Advanced Biofuels Gets Court Win

NBB-logo1Last week the U.S. Court of Appeals for the District of Columbia Circuit upheld the advanced biofuels requirements under the Renewable Fuel Standard (RFS). Biodiesel is classified in the RFS as an advanced biofuels, and last year more than 1 billion gallons were produced by U.S. biodiesel producers. In response, the National Biodiesel Board’s Anne Steckel, vice president of federal affairs made the following statement:

“This is just the latest in a series of cases in which the oil industry has tried unsuccessfully to re-litigate the standards for renewable fuels, and it is yet another victory for our nation’s shift toward cleaner, more diverse energy supplies,” said Anne Steckel, vice president of federal affairs for the National Biodiesel Board. “The fact is that the RFS is a very effective program for improving U.S. energy security, creating jobs and reducing greenhouse gas emissions. We look forward to working constructively with our partners in the petroleum industry to meet these goals moving forward.”

0 thoughts on “Advanced Biofuels Gets Court Win

  1. It always pleases me to hear that friends are doing well, and thus I am delighted that NBB prevailed in this case.
    It is no less heartening to hear overtures of peace among friends. While Ms. Steckel’s tone remains that of a critical admonition it is at least a hopeful sign that at least on the Biodiesel side they recognize that the most productive strategy would be to co-opt the petroleum industry as partners rather than remain adversarial. The growth in transportation fuel demand will be putting additional strain on a constrained supply.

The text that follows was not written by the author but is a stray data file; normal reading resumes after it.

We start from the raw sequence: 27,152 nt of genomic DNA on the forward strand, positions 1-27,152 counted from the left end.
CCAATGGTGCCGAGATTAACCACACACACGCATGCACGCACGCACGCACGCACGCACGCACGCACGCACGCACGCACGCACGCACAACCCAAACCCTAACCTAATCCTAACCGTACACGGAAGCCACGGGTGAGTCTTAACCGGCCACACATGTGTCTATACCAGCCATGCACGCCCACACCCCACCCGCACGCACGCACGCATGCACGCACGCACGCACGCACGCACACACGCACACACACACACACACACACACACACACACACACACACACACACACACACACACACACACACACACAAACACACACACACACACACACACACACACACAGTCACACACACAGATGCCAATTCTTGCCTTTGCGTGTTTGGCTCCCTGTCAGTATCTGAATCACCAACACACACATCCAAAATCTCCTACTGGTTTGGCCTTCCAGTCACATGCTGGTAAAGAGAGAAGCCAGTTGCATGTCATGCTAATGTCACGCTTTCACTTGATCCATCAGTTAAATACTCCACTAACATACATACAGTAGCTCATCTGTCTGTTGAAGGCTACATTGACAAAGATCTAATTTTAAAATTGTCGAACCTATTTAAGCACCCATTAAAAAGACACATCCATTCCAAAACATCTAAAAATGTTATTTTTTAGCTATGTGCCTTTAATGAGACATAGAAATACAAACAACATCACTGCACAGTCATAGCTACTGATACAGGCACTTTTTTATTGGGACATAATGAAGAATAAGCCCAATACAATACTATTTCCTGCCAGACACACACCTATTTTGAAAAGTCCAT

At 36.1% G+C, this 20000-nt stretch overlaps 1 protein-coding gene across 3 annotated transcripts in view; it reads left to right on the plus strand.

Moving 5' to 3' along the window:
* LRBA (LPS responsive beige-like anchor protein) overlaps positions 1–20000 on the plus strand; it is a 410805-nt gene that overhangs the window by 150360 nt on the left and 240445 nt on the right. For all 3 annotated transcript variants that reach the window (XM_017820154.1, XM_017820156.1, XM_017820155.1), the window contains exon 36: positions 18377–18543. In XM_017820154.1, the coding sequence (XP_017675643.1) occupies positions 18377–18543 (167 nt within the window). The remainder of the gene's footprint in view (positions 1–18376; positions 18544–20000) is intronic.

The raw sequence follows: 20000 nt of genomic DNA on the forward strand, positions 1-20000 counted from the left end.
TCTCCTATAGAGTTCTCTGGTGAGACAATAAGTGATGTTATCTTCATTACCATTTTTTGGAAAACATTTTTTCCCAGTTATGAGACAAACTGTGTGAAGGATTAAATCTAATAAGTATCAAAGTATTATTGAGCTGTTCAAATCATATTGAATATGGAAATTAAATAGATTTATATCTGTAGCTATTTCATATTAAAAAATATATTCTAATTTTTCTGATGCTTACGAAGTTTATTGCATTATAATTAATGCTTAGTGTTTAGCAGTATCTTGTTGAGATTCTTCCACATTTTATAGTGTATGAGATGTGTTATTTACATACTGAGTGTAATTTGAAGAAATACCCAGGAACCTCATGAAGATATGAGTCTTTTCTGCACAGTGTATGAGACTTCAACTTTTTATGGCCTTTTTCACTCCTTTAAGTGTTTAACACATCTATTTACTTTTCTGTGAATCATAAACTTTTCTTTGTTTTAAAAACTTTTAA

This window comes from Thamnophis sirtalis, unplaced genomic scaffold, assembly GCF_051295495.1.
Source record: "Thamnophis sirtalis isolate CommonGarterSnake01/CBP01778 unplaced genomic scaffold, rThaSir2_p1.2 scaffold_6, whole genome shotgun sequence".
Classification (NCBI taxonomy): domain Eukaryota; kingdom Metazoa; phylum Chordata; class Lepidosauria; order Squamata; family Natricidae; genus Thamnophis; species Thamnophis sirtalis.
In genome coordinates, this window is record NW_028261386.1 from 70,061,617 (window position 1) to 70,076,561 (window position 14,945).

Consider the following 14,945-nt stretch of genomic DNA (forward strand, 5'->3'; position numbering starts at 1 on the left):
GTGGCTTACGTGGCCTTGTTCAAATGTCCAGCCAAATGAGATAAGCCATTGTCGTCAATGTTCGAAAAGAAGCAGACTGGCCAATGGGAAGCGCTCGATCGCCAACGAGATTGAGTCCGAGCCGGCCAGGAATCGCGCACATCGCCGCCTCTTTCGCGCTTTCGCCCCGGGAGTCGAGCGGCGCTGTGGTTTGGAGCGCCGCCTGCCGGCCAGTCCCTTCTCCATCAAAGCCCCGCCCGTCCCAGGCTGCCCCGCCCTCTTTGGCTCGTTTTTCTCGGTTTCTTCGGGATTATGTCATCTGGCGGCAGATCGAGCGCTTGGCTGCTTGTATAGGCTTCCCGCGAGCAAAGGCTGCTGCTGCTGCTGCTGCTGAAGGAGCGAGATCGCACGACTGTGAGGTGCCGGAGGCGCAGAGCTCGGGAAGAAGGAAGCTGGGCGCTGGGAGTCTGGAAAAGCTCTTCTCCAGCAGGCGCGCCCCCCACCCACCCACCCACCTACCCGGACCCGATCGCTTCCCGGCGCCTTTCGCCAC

I hope, too, that the petroleum industry recognizes that investing in biofuel capacity building is just a logical expansion of their capacity and not a threat to their dominance any time in the foreseeable future. The incredible profitability of the major multinational petroleum companies would serve their shareholders well if invested in renewable fuels. I hope, also, that they quickly realize that a $600,000 investment spread over several years in Craig Venter’s research is a pittance, slightly less than the cost of a single new off-shore drilling platform (drill ship) (see ) and a lot less than one of the big floating platforms.

    I most sincerely hope that biofuels will also bring clean energy solutions to countries and regions where little or no economic development have ever been seen. There is, after all, hardly any place on this planet that does not have sunlight, CO2 and algae at least as a starting point.

    Stafford “Doc” Williamson